4. The RF transmitter power control system of claim 2 wherein said gain adjuster includes a comparing circuit that receives said power signal and that compares said power signal to said threshold signal.
5. The RF transmitter power control system of claim 1 wherein said sensor detects power output by said transmitter and generates a power signal.
6. The RF transmitter power control system of claim 1 further comprising a counter for storing a current gain of said transmitter, wherein said gain adjuster compares said sensed signal to said threshold signal and at least one of increments and decrements said counter.
7. The RF transmitter power control system of claim 1 wherein said gain adjuster includes:
a comparing circuit having one input that communicates with said sensed signal; and
a threshold circuit that communicates with another input of said comparing circuit and that selects and outputs one of a first threshold value and a second threshold value for each packet to another input of said comparing circuit.
8. The RF transmitter power control system of claim 7 wherein said threshold circuit sets said threshold signal equal to a first threshold, wherein said sensed signal is compared to said threshold signal, wherein if said sensed signal is less than said threshold signal, said at least one of a gain and an output power level is increased, and wherein if said sensed signal is greater than said threshold signal, said threshold circuit sets said threshold signal equal to a second threshold that is greater than said first threshold.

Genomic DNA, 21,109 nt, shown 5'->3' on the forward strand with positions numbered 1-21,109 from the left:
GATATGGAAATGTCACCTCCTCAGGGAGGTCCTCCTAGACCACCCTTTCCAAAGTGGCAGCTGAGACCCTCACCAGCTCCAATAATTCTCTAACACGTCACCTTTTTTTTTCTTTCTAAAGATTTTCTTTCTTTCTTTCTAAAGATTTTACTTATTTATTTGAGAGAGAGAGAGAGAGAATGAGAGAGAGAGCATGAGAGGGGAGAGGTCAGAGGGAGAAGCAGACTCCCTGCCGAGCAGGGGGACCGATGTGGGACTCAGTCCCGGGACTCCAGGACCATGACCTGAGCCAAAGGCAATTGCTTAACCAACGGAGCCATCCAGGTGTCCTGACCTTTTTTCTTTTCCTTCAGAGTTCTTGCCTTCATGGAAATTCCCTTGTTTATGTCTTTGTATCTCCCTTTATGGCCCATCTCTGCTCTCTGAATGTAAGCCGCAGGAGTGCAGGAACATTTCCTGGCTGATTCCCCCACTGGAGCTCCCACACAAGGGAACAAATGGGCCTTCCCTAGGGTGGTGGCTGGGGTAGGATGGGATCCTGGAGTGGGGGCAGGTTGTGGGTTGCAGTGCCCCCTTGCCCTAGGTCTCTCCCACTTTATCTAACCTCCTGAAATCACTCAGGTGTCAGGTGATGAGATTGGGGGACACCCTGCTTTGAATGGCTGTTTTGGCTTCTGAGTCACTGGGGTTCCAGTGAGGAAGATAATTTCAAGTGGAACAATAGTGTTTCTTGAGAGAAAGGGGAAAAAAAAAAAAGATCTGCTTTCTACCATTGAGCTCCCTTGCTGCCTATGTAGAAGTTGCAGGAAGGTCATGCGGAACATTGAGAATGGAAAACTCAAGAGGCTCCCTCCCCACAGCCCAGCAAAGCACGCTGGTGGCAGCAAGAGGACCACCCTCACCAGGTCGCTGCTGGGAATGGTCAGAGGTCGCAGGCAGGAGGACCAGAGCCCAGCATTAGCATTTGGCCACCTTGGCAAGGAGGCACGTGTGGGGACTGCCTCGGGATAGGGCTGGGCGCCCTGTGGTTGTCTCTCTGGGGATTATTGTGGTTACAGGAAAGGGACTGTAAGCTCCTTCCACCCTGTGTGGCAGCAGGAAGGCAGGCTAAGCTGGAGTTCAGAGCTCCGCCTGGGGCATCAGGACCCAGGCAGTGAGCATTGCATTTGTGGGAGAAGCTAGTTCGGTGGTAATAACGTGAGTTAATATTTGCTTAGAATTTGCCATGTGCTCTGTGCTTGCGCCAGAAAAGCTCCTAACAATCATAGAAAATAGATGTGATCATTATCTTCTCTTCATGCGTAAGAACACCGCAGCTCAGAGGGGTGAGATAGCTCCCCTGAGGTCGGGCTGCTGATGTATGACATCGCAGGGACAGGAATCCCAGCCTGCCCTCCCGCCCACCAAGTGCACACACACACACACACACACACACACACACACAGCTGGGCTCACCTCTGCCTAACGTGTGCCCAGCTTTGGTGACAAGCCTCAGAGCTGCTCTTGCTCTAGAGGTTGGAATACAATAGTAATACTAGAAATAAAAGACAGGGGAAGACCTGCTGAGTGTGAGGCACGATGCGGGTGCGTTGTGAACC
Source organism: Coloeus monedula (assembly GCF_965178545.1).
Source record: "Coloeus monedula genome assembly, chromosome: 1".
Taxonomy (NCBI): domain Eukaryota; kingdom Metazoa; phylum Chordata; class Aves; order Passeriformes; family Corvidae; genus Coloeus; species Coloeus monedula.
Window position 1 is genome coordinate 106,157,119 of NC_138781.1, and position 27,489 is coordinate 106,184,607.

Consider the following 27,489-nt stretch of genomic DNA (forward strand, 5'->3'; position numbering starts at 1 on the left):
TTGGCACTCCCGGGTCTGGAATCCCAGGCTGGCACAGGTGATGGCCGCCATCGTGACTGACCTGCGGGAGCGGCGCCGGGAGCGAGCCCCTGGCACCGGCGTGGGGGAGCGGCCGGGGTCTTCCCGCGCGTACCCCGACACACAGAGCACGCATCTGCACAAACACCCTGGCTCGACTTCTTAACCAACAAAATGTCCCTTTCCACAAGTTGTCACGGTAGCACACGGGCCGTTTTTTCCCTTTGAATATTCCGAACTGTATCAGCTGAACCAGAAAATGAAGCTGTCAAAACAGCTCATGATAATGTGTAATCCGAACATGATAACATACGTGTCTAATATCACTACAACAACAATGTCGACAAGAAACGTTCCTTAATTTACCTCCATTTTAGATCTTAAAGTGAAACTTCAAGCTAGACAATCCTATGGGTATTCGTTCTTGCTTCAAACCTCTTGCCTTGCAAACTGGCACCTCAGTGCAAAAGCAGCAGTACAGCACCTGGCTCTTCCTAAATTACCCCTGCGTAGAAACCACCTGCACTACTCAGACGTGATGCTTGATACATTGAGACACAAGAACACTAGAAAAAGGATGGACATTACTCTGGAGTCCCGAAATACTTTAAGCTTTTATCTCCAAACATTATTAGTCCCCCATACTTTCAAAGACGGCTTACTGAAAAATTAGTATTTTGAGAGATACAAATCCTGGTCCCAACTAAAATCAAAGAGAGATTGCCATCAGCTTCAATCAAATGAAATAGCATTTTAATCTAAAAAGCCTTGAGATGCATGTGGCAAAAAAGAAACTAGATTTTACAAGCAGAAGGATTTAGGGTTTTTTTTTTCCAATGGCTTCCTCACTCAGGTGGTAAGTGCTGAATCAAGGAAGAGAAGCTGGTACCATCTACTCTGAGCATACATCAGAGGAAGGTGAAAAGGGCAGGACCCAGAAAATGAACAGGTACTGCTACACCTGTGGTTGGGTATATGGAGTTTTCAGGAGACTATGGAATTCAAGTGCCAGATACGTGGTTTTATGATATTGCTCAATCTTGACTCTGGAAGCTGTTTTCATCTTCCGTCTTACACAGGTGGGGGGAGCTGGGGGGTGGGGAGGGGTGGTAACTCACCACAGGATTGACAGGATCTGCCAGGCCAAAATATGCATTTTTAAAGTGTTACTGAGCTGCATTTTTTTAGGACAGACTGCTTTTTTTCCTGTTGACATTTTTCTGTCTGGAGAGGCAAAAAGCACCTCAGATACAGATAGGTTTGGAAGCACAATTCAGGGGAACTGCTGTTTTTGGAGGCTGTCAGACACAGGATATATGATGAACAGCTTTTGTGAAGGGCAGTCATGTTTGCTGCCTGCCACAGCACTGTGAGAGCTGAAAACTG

9. The RF transmitter power control system of claim 8 wherein if said sensed signal is less than said threshold signal, said threshold circuit sets said threshold signal equal to said first threshold, and wherein if said sensed signal is greater than said threshold signal, said at least one of said gain and said output power level is increased.
10. The RF transmitter power control system of claim 1 wherein said gain adjuster simultaneously compares said sensed signal to first and second thresholds.
11. The RF transmitter power control system of claim 10 wherein said gain adjuster includes:
a first comparing circuit having a first input that communicates with said sensed signal and a second input that communicates with said first threshold; and
a second comparing circuit having a first input that communicates with said sensed signal and a second input that communicates with said second threshold.